Emergency crews were dispatched to a chemical processing plant in east Harris County, Texas, about 25 miles northeast of Houston, in the late morning hours of April 2. The plant is located in Crosby, Texas. An explosion was reported at the Crosby chemical plant.
Directly after the incident, officials with Harris County reported that two people at the Crosby chemical plant were injured in the initial explosion. Officials did use the term “initial explosion” without further elaboration. The extent of injuries suffered by these individuals was not provided by officials. With that said, a flight for life emergency helicopter was at the plant within minutes after the explosion to transport at least one injured person to an area medical center.
Local officials and plant managers have not issued any information about whether there were any fatalities at the facility. In addition, there is no additional information on whether there have been other injuries at the site beyond the two employees initially reported. At this time, no one outside of the plant has been reported to be impacted by the explosion and airborne emissions from the facility.
The status of other employees at the facility is not yet known. No information has been released about whether workers at the plant are being kept on site or evacuated. Some personnel certainly are involved in the process of fire containment at the plant.
The plant is owned and operated by KMCO, a specialty chemical manufacturing and processing facility. KMCO supplies specialty chemicals to some of the largest companies in the world.
Crosby Plant Explosion Environmental Hazards
Residents and community officials in the area of the KMCO chemical processing and storage facility reported hearing a loud explosion followed by the quick rise of a plume of black smoke. The explosion and smoke came from the area of East Ramsey Road and Crosby-Dayton Road, the location of the chemical plant.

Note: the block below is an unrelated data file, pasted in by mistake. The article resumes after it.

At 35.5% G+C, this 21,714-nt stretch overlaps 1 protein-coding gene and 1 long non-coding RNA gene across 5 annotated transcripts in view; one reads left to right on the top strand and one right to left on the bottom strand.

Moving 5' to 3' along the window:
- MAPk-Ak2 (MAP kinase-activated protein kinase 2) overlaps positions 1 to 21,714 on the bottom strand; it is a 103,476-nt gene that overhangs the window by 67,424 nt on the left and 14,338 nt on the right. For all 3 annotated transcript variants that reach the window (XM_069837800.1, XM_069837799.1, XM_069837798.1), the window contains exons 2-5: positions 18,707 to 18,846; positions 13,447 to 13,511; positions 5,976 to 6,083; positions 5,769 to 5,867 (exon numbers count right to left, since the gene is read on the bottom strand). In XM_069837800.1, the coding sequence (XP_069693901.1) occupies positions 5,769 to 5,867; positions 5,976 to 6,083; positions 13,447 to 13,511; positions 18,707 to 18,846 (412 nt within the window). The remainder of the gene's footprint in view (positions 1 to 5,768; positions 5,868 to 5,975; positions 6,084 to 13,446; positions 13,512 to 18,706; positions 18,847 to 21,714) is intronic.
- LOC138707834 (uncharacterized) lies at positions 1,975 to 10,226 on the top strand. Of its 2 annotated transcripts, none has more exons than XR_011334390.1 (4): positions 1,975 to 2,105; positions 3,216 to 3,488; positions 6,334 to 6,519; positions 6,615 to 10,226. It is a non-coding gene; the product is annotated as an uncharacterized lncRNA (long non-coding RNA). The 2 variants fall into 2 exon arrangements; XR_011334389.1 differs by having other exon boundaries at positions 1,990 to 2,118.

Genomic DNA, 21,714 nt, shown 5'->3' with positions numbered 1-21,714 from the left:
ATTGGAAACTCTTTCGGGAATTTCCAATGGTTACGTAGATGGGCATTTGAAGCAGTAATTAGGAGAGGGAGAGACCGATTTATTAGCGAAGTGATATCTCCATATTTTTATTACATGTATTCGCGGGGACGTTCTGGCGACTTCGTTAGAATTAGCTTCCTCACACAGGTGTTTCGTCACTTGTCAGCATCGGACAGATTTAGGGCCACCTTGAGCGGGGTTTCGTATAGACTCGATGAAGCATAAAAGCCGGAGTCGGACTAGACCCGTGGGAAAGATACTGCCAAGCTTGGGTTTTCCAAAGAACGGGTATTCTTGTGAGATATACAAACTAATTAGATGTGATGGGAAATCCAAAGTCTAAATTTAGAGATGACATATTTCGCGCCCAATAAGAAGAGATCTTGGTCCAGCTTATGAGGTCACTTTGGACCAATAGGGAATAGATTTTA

In short speed, a second plume of gray smoke was seen arising above the Crosby chemical plant. The black smoke quickly expanded into what was described as a “huge plume” rapidly migrating upward and outward.
Within minutes of the reported explosion, the Harris County Sheriff closed off all roadways leading to the KMCO chemical plant. In addition, students in all schools in Crosby Independent School District and the neighboring Sheldon Independent School District have been ordered to shelter in place. Students will not be permitted to exit schools, even into the care of their parents, as long as the shelter in place order is in place. No time frame has been established for how long students will be kept inside area schools.
The shelter in place order issued out of concern for the student’s safety. Because the explosion was at the KMCO chemical plant, concerns exist as to what chemicals may be emitted into the air in the growing plume above the facility. KMCO does manufacture and maintain potentially hazardous chemicals at the Crosby chemical plant.
No longer than a half an hour the school containment order was issued, all residents of Crosby were ordered to shelter in place. Residents in other areas near Crosby are also likely to be directed to shelter in place.
As of the time the shelter in place directives issued, there was no data on how the emissions from the chemical plant explosion (or explosions) were impacting air quality. Harris County health officials undoubtedly have begun the process of monitoring area air quality; however, results of that process are not likely to be available for a matter of hours. As was noted, because the KMCO facility does maintain dangerous, hazardous chemicals on site, the prospect that dangers contaminants are being dispersed into the atmosphere is real.
No cause for the explosion has yet been reported. No information has been released on the containment of the resulting fire and the status of the facility.
The Crosby chemical plant explosion is the second such incident of this nature in the Houston area. Two weeks prior to the KMCO facility explosion, a massive and difficult to control blaze occurred at a petrochemical plant in the Houston area, a fire that engulfed a considerable portion of that facility.